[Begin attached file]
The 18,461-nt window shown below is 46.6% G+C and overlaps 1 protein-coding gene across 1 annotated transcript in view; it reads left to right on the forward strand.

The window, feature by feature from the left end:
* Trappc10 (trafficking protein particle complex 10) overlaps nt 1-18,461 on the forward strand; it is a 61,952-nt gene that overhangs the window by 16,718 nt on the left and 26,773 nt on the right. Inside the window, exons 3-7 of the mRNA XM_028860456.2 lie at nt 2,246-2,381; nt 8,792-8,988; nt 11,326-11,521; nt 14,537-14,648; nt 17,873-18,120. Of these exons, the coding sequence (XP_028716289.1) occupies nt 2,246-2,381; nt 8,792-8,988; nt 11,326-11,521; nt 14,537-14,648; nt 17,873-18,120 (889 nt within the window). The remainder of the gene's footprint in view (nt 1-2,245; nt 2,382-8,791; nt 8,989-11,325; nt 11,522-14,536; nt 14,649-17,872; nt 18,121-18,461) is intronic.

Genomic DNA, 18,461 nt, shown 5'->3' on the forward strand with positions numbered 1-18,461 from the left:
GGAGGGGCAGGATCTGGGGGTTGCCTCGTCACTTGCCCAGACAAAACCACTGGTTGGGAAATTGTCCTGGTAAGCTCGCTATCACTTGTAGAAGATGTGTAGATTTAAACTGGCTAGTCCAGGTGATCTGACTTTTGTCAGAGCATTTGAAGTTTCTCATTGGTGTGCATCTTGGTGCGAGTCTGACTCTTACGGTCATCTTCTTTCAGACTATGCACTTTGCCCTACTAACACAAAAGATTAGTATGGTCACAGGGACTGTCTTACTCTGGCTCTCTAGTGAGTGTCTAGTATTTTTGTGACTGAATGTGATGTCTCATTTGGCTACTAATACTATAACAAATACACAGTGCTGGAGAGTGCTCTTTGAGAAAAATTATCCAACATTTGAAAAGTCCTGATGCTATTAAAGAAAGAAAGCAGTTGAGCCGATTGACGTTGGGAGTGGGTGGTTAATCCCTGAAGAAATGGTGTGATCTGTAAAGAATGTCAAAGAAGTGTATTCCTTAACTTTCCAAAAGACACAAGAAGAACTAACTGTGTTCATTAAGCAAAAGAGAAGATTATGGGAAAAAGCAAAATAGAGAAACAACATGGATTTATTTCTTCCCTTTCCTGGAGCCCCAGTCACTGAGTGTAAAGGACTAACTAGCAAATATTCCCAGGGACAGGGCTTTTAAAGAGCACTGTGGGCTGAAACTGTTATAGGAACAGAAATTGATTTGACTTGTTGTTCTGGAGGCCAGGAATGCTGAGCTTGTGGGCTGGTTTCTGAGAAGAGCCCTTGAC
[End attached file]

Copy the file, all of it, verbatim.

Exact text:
The 18,461-nt window shown below is 46.6% G+C and overlaps 1 protein-coding gene across 1 annotated transcript in view; it reads left to right on the forward strand.

The window, feature by feature from the left end:
* Trappc10 (trafficking protein particle complex 10) overlaps nt 1-18,461 on the forward strand; it is a 61,952-nt gene that overhangs the window by 16,718 nt on the left and 26,773 nt on the right. Inside the window, exons 3-7 of the mRNA XM_028860456.2 lie at nt 2,246-2,381; nt 8,792-8,988; nt 11,326-11,521; nt 14,537-14,648; nt 17,873-18,120. Of these exons, the coding sequence (XP_028716289.1) occupies nt 2,246-2,381; nt 8,792-8,988; nt 11,326-11,521; nt 14,537-14,648; nt 17,873-18,120 (889 nt within the window). The remainder of the gene's footprint in view (nt 1-2,245; nt 2,382-8,791; nt 8,989-11,325; nt 11,522-14,536; nt 14,649-17,872; nt 18,121-18,461) is intronic.

Genomic DNA, 18,461 nt, shown 5'->3' on the forward strand with positions numbered 1-18,461 from the left:
GGAGGGGCAGGATCTGGGGGTTGCCTCGTCACTTGCCCAGACAAAACCACTGGTTGGGAAATTGTCCTGGTAAGCTCGCTATCACTTGTAGAAGATGTGTAGATTTAAACTGGCTAGTCCAGGTGATCTGACTTTTGTCAGAGCATTTGAAGTTTCTCATTGGTGTGCATCTTGGTGCGAGTCTGACTCTTACGGTCATCTTCTTTCAGACTATGCACTTTGCCCTACTAACACAAAAGATTAGTATGGTCACAGGGACTGTCTTACTCTGGCTCTCTAGTGAGTGTCTAGTATTTTTGTGACTGAATGTGATGTCTCATTTGGCTACTAATACTATAACAAATACACAGTGCTGGAGAGTGCTCTTTGAGAAAAATTATCCAACATTTGAAAAGTCCTGATGCTATTAAAGAAAGAAAGCAGTTGAGCCGATTGACGTTGGGAGTGGGTGGTTAATCCCTGAAGAAATGGTGTGATCTGTAAAGAATGTCAAAGAAGTGTATTCCTTAACTTTCCAAAAGACACAAGAAGAACTAACTGTGTTCATTAAGCAAAAGAGAAGATTATGGGAAAAAGCAAAATAGAGAAACAACATGGATTTATTTCTTCCCTTTCCTGGAGCCCCAGTCACTGAGTGTAAAGGACTAACTAGCAAATATTCCCAGGGACAGGGCTTTTAAAGAGCACTGTGGGCTGAAACTGTTATAGGAACAGAAATTGATTTGACTTGTTGTTCTGGAGGCCAGGAATGCTGAGCTTGTGGGCTGGTTTCTGAGAAGAGCCCTTGAC